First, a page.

Walmsley declines to comment on the repitch, preferring to focus on his clear strategy for the future of the agency - to continue making digital "the heart of interaction with consumers". He says: "Digital is the best place for businesses to learn what their consumers want and it is a place where consumers want to interact and buy stuff with them.
"Digital is an area of great importance to businesses' overall corporate performance, which is why they want an agency with specialist skills."
I-Level covers the full range of digital media planning - from pay-per-click to affiliate marketing - but Walmsley predicts that data, search and social media will be the biggest disciplines for 2009-10. He says: "Data is driving a revolution in marketing, supplementing consumer insight with statistically based skills. In social media, there is widespread misunderstanding and bandwagon- jumping of epic proportions, with lame Facebook pages that have been set up for no specific purpose."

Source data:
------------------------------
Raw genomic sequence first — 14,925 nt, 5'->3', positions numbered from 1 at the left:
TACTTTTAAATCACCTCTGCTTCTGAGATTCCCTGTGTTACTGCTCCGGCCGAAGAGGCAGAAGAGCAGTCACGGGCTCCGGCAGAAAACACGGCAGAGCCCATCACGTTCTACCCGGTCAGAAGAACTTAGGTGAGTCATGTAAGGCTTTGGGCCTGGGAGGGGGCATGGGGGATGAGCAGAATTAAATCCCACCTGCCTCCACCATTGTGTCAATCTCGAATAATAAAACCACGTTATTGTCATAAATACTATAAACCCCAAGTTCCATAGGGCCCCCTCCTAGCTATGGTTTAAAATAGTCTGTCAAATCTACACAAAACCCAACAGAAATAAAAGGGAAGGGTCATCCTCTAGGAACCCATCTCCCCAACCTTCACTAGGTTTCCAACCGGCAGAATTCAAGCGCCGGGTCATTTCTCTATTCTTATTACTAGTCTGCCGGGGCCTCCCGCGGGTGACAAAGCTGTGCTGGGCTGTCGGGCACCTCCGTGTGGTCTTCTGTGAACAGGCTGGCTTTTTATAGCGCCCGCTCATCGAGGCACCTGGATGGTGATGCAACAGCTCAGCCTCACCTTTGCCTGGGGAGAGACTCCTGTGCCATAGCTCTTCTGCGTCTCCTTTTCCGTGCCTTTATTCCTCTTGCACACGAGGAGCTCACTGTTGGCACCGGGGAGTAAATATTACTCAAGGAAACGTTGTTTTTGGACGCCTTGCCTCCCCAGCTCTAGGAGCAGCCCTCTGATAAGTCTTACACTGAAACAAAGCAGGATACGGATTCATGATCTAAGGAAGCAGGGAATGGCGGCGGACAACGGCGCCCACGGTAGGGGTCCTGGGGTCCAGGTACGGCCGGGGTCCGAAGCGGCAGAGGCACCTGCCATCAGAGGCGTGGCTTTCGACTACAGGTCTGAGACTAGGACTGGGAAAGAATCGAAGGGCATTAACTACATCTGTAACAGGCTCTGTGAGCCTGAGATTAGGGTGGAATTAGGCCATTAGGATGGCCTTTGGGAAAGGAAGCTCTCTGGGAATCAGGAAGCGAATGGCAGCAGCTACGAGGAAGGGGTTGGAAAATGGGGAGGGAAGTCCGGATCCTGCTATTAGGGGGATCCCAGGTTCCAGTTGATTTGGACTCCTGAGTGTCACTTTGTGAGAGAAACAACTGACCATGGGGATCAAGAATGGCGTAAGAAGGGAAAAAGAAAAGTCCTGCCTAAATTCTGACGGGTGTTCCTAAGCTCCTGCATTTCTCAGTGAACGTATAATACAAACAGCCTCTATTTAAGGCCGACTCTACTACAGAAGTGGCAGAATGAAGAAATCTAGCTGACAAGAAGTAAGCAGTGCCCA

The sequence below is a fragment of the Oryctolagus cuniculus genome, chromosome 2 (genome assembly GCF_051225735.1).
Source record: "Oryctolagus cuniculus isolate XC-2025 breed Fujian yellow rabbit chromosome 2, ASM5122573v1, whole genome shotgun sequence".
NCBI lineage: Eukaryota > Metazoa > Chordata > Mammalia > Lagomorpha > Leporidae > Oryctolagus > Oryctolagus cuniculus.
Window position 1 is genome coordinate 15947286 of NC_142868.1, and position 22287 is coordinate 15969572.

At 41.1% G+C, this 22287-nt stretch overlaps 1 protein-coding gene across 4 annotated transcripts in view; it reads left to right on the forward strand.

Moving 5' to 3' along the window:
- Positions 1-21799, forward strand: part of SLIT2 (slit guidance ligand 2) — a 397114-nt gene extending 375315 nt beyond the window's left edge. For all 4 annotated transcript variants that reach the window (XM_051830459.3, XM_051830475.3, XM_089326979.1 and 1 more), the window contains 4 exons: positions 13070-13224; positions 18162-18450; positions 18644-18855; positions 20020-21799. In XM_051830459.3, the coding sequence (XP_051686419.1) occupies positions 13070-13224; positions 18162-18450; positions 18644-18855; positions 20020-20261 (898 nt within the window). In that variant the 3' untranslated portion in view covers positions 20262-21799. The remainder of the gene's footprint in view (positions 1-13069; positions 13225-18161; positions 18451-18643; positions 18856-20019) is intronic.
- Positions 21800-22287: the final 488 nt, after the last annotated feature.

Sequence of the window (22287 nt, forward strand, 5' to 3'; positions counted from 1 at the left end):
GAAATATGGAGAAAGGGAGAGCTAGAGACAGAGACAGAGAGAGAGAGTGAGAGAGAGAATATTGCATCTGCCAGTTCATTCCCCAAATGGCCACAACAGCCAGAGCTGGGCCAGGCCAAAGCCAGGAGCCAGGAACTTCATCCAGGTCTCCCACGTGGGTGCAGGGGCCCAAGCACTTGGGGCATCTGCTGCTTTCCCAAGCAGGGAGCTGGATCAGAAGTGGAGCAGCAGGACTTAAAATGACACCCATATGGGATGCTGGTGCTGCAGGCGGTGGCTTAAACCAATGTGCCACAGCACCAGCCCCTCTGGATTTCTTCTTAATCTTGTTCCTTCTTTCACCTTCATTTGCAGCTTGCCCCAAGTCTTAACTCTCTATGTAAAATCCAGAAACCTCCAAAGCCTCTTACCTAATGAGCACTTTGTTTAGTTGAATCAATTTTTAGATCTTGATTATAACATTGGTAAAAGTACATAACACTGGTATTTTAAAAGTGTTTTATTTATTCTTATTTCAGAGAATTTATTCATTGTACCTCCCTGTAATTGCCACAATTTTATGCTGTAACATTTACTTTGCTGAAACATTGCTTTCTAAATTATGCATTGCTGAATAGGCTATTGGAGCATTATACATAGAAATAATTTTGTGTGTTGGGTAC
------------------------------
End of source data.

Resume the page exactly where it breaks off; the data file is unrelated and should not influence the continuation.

Walmsley has a Twitter account, but does not tweet because "the majority of my day is spent with people who wouldn't be pleased if our meeting was public". But he adds: "Social networking will continue to grow because, as social animals, we love to interact with one another and social networking removes geographical barriers. There will be ebbs and flows on individual sites, but the overall level is rising."
Having hit the jackpot as an early adopter of digital, Walmsley's vision is about to be tested again, through his investment in online trading platform MediaEquals. Walmsley will also advise the board as and when it needs his expertise.